Lowfat Note: Although this recipe is already quite low in fat, if you use olive oil or canola oil instead of ghee, you'll be that much better off. You could also reduce the salt to 1 1/2 teaspoons, and add just a touch more ginger and asafetida to balance out the flavor.


  • 1 cup split mung dahl;
  • 3/4 cup basmati rice;
  • 2 tablespoons ghee or oil;
  • 1 teaspoon cumin seeds;
  • 1 teaspoon mustard seeds;
  • 1 tablespoon finely grated ginger;
  • 1/2 teaspoon asafetida/hing;
  • 3/4 teaspoon turmeric;
  • 1.7 liters water;
  • 2 teaspoons salt;
  • 2 bay leaves;
  • 4 or 5 cups chopped vegetables of your choice.


  1. Mix the rice and dahl together and rinse thoroughly then set aside to drain.
  2. In a large pot on medium heat melt the ghee or heat the oil. A good test of the heat is to add three or four cumin seeds to the ghee/oil. When they “pop”, it’s ready for the rest of them.
  3. Add the cumin seeds (make sure they are all submerged in the oil evenly). When the cumin seeds pop, add the mustard seeds and let them pop also. Then add the ginger and cook for about a minute before adding the hing and let everything sizzle.
  4. When you add the washed and drained rice and dahl, any water from washing is going to hiss and pop, so be careful. Make sure to stir frequently now, letting it cook for a bit. You will see the rice start to look somewhat glassy or opaque. Add the turmeric to the rice and dahl and mix in. Just one minute longer, still stirring.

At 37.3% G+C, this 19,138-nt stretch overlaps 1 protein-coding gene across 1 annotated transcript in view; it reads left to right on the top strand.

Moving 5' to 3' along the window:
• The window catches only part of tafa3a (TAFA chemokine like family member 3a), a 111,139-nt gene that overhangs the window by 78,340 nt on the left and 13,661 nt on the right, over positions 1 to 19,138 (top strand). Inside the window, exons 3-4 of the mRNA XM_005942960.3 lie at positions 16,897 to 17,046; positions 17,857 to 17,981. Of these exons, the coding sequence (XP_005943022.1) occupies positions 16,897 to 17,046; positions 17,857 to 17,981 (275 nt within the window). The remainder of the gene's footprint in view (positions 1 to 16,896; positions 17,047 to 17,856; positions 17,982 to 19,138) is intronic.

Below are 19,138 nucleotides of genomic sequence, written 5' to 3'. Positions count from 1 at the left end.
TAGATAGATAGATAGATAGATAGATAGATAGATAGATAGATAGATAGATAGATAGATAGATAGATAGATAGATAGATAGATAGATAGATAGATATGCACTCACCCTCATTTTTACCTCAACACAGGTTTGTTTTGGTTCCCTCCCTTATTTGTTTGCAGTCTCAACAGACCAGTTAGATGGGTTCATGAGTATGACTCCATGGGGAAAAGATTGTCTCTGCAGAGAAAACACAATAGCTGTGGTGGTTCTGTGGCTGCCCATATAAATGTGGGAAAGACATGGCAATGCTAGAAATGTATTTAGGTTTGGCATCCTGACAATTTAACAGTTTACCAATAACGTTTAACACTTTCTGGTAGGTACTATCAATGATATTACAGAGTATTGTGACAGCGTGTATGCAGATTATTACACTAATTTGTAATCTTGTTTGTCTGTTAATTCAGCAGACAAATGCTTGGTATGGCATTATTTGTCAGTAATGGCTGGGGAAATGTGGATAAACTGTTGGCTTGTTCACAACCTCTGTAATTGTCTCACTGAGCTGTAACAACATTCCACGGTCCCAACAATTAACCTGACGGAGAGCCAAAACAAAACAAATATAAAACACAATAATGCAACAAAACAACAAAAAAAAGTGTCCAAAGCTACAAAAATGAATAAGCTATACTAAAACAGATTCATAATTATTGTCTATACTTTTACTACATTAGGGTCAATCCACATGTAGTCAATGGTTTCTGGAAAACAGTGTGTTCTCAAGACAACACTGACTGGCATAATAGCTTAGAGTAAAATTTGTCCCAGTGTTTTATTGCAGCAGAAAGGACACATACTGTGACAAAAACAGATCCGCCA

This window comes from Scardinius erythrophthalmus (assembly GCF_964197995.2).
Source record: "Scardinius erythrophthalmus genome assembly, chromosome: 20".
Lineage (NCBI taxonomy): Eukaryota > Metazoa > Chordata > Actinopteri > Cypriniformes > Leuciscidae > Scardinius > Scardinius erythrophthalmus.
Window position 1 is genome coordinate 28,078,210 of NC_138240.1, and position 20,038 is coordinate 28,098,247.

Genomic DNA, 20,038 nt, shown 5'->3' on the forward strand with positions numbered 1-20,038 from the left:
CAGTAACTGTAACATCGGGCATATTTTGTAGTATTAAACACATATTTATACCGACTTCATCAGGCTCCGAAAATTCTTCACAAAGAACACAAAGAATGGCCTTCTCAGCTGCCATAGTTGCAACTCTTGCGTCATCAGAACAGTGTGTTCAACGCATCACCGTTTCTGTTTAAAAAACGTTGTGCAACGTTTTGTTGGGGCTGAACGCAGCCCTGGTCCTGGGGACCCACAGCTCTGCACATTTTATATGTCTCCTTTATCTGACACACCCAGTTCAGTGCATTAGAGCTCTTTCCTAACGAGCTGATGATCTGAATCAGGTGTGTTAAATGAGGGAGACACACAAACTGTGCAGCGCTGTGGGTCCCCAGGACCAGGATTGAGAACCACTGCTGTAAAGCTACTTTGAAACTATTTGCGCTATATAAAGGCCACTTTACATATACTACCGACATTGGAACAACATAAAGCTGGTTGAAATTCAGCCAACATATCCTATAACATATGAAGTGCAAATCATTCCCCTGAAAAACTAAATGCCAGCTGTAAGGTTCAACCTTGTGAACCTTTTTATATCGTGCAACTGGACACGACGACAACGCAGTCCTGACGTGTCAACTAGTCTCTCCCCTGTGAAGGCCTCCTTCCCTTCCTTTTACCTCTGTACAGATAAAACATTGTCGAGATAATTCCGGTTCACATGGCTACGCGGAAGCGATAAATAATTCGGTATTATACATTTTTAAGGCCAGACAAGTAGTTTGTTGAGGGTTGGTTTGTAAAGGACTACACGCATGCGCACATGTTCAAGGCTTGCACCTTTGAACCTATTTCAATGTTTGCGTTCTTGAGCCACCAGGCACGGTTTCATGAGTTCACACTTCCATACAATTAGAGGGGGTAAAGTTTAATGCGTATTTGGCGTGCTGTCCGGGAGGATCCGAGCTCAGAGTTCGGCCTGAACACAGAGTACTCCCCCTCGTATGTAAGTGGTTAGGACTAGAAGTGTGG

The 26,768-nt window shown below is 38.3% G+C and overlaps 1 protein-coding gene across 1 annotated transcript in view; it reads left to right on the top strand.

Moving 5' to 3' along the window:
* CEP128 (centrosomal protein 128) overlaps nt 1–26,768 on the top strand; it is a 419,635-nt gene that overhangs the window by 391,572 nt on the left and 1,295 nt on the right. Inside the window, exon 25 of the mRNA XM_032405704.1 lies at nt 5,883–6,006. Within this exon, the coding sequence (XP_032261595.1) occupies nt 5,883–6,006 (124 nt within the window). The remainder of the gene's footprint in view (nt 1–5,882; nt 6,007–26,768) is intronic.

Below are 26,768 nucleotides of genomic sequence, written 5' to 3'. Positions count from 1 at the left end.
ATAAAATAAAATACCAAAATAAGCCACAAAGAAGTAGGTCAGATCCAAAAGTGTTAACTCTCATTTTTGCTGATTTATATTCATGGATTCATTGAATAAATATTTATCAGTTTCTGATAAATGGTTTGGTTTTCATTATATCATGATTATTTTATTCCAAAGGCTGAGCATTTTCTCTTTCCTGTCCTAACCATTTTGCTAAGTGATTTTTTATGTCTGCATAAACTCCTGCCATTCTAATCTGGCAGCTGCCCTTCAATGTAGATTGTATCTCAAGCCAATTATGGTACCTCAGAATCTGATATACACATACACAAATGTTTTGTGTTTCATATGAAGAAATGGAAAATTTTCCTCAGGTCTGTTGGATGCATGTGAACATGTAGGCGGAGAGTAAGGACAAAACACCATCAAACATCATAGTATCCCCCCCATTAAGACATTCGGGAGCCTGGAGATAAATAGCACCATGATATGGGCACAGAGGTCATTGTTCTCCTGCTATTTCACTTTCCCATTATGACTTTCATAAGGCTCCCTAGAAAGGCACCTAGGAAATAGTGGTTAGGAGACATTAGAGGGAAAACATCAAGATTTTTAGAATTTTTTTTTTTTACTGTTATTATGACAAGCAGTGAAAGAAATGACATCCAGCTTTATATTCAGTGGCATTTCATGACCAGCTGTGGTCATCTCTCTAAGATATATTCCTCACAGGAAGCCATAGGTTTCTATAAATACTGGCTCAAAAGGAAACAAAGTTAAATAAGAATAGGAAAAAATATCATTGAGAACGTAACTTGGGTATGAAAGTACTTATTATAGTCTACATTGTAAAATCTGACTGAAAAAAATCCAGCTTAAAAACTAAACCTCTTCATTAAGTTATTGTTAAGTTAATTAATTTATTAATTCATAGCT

5. Now add the 1.7 liters of water and the bay leaves (I like to use already boiling water to make it go faster). If you like firmer kichari, put in a little less water; for soup-like kichari, add a little more water. Stir to combine everything since it can clump together here sometimes.
  6. Add the sale and the vegetables now. You can the veggies either all at once here, or you can stagger the timing, adding them according to how fast they cook. For example I add the carrots or potatoes first, and anything leafy or delicate last.
  7. Cook for about 45 minutes, stirring occasionally, until the rice and dahl grains are cooked through, and the water is mostly absorbed, leaving a porridge-like consistency.

Although the cooking time seems long, after you have done the prep work, there is not too much to do but stir every now and again. Serve with yoghurt and your favorite pickle. Chapattis are also a traditional side.